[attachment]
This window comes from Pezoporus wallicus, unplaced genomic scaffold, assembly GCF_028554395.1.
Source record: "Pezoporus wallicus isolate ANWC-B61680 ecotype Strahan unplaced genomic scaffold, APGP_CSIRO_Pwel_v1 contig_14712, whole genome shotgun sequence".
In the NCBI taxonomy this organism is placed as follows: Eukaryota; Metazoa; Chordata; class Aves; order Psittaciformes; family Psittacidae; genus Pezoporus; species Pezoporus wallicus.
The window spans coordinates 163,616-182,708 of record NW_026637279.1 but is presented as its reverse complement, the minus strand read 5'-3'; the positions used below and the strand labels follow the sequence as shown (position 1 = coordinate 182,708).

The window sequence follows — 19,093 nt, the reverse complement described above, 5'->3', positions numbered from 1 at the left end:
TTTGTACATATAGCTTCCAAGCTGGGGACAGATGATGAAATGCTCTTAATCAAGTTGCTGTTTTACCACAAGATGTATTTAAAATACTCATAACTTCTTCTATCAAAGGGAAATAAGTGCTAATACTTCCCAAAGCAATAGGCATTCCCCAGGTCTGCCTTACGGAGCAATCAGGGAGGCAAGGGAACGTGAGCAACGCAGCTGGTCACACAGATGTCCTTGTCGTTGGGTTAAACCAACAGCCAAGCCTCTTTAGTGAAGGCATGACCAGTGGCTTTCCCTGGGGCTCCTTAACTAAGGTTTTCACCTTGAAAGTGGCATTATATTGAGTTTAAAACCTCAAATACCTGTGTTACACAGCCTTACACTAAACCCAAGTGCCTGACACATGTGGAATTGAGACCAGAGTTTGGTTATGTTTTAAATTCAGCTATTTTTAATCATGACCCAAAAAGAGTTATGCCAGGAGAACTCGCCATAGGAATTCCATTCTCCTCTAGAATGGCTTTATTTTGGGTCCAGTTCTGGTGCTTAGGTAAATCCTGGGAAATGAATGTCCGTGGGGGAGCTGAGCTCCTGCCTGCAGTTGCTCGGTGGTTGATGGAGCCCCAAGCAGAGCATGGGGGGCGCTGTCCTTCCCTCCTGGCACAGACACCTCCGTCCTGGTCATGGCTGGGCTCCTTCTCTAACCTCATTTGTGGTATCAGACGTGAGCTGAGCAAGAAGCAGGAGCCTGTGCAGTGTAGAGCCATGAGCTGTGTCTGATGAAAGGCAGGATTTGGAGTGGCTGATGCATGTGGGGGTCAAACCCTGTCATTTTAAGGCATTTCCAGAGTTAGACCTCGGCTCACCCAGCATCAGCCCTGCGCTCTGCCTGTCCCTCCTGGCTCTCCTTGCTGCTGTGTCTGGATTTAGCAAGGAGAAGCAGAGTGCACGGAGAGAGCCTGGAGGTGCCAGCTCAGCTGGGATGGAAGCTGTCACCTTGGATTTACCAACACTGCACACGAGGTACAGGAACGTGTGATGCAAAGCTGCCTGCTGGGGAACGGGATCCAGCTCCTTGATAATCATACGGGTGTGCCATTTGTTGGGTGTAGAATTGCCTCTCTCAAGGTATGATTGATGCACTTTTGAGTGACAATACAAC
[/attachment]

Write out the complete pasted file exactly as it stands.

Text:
This window comes from Pezoporus wallicus, unplaced genomic scaffold, assembly GCF_028554395.1.
Source record: "Pezoporus wallicus isolate ANWC-B61680 ecotype Strahan unplaced genomic scaffold, APGP_CSIRO_Pwel_v1 contig_14712, whole genome shotgun sequence".
In the NCBI taxonomy this organism is placed as follows: Eukaryota; Metazoa; Chordata; class Aves; order Psittaciformes; family Psittacidae; genus Pezoporus; species Pezoporus wallicus.
The window spans coordinates 163,616-182,708 of record NW_026637279.1 but is presented as its reverse complement, the minus strand read 5'-3'; the positions used below and the strand labels follow the sequence as shown (position 1 = coordinate 182,708).

The window sequence follows — 19,093 nt, the reverse complement described above, 5'->3', positions numbered from 1 at the left end:
TTTGTACATATAGCTTCCAAGCTGGGGACAGATGATGAAATGCTCTTAATCAAGTTGCTGTTTTACCACAAGATGTATTTAAAATACTCATAACTTCTTCTATCAAAGGGAAATAAGTGCTAATACTTCCCAAAGCAATAGGCATTCCCCAGGTCTGCCTTACGGAGCAATCAGGGAGGCAAGGGAACGTGAGCAACGCAGCTGGTCACACAGATGTCCTTGTCGTTGGGTTAAACCAACAGCCAAGCCTCTTTAGTGAAGGCATGACCAGTGGCTTTCCCTGGGGCTCCTTAACTAAGGTTTTCACCTTGAAAGTGGCATTATATTGAGTTTAAAACCTCAAATACCTGTGTTACACAGCCTTACACTAAACCCAAGTGCCTGACACATGTGGAATTGAGACCAGAGTTTGGTTATGTTTTAAATTCAGCTATTTTTAATCATGACCCAAAAAGAGTTATGCCAGGAGAACTCGCCATAGGAATTCCATTCTCCTCTAGAATGGCTTTATTTTGGGTCCAGTTCTGGTGCTTAGGTAAATCCTGGGAAATGAATGTCCGTGGGGGAGCTGAGCTCCTGCCTGCAGTTGCTCGGTGGTTGATGGAGCCCCAAGCAGAGCATGGGGGGCGCTGTCCTTCCCTCCTGGCACAGACACCTCCGTCCTGGTCATGGCTGGGCTCCTTCTCTAACCTCATTTGTGGTATCAGACGTGAGCTGAGCAAGAAGCAGGAGCCTGTGCAGTGTAGAGCCATGAGCTGTGTCTGATGAAAGGCAGGATTTGGAGTGGCTGATGCATGTGGGGGTCAAACCCTGTCATTTTAAGGCATTTCCAGAGTTAGACCTCGGCTCACCCAGCATCAGCCCTGCGCTCTGCCTGTCCCTCCTGGCTCTCCTTGCTGCTGTGTCTGGATTTAGCAAGGAGAAGCAGAGTGCACGGAGAGAGCCTGGAGGTGCCAGCTCAGCTGGGATGGAAGCTGTCACCTTGGATTTACCAACACTGCACACGAGGTACAGGAACGTGTGATGCAAAGCTGCCTGCTGGGGAACGGGATCCAGCTCCTTGATAATCATACGGGTGTGCCATTTGTTGGGTGTAGAATTGCCTCTCTCAAGGTATGATTGATGCACTTTTGAGTGACAATACAAC